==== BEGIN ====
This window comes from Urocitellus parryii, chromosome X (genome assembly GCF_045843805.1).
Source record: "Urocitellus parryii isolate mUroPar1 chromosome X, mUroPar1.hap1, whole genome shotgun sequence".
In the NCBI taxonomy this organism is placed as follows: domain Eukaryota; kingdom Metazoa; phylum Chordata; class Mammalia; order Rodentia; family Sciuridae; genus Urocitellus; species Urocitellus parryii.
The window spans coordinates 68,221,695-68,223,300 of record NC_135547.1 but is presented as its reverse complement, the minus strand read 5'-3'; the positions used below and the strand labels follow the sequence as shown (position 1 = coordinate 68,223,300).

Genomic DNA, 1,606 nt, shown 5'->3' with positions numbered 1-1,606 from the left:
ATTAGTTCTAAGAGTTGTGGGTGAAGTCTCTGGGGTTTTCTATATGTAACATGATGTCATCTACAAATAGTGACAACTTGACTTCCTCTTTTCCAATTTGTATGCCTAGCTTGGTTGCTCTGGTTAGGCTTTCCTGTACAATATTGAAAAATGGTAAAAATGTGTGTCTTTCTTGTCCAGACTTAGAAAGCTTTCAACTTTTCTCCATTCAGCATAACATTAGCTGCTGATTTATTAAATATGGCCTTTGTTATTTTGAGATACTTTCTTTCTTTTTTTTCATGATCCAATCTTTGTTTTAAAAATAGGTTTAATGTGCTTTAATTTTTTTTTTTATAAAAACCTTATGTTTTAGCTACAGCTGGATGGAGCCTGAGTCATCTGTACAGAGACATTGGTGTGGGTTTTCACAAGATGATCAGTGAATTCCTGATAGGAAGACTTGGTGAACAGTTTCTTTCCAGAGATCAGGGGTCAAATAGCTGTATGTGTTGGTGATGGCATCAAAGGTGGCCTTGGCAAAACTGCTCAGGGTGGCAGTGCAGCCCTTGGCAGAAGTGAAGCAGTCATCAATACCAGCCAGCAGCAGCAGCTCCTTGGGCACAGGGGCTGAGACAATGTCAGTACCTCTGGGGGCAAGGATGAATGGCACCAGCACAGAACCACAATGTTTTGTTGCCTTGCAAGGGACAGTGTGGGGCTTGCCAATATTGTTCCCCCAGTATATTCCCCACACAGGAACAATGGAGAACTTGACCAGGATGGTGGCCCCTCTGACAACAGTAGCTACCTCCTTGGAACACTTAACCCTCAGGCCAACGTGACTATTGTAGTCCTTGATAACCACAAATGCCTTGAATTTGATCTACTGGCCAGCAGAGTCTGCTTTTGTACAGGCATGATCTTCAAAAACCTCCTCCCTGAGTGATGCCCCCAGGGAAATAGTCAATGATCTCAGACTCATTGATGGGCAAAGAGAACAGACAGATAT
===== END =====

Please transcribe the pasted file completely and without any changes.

This window comes from Urocitellus parryii, chromosome X (genome assembly GCF_045843805.1).
Source record: "Urocitellus parryii isolate mUroPar1 chromosome X, mUroPar1.hap1, whole genome shotgun sequence".
In the NCBI taxonomy this organism is placed as follows: domain Eukaryota; kingdom Metazoa; phylum Chordata; class Mammalia; order Rodentia; family Sciuridae; genus Urocitellus; species Urocitellus parryii.
The window spans coordinates 68,221,695-68,223,300 of record NC_135547.1 but is presented as its reverse complement, the minus strand read 5'-3'; the positions used below and the strand labels follow the sequence as shown (position 1 = coordinate 68,223,300).

Genomic DNA, 1,606 nt, shown 5'->3' with positions numbered 1-1,606 from the left:
ATTAGTTCTAAGAGTTGTGGGTGAAGTCTCTGGGGTTTTCTATATGTAACATGATGTCATCTACAAATAGTGACAACTTGACTTCCTCTTTTCCAATTTGTATGCCTAGCTTGGTTGCTCTGGTTAGGCTTTCCTGTACAATATTGAAAAATGGTAAAAATGTGTGTCTTTCTTGTCCAGACTTAGAAAGCTTTCAACTTTTCTCCATTCAGCATAACATTAGCTGCTGATTTATTAAATATGGCCTTTGTTATTTTGAGATACTTTCTTTCTTTTTTTTCATGATCCAATCTTTGTTTTAAAAATAGGTTTAATGTGCTTTAATTTTTTTTTTTATAAAAACCTTATGTTTTAGCTACAGCTGGATGGAGCCTGAGTCATCTGTACAGAGACATTGGTGTGGGTTTTCACAAGATGATCAGTGAATTCCTGATAGGAAGACTTGGTGAACAGTTTCTTTCCAGAGATCAGGGGTCAAATAGCTGTATGTGTTGGTGATGGCATCAAAGGTGGCCTTGGCAAAACTGCTCAGGGTGGCAGTGCAGCCCTTGGCAGAAGTGAAGCAGTCATCAATACCAGCCAGCAGCAGCAGCTCCTTGGGCACAGGGGCTGAGACAATGTCAGTACCTCTGGGGGCAAGGATGAATGGCACCAGCACAGAACCACAATGTTTTGTTGCCTTGCAAGGGACAGTGTGGGGCTTGCCAATATTGTTCCCCCAGTATATTCCCCACACAGGAACAATGGAGAACTTGACCAGGATGGTGGCCCCTCTGACAACAGTAGCTACCTCCTTGGAACACTTAACCCTCAGGCCAACGTGACTATTGTAGTCCTTGATAACCACAAATGCCTTGAATTTGATCTACTGGCCAGCAGAGTCTGCTTTTGTACAGGCATGATCTTCAAAAACCTCCTCCCTGAGTGATGCCCCCAGGGAAATAGTCAATGATCTCAGACTCATTGATGGGCAAAGAGAACAGACAGATAT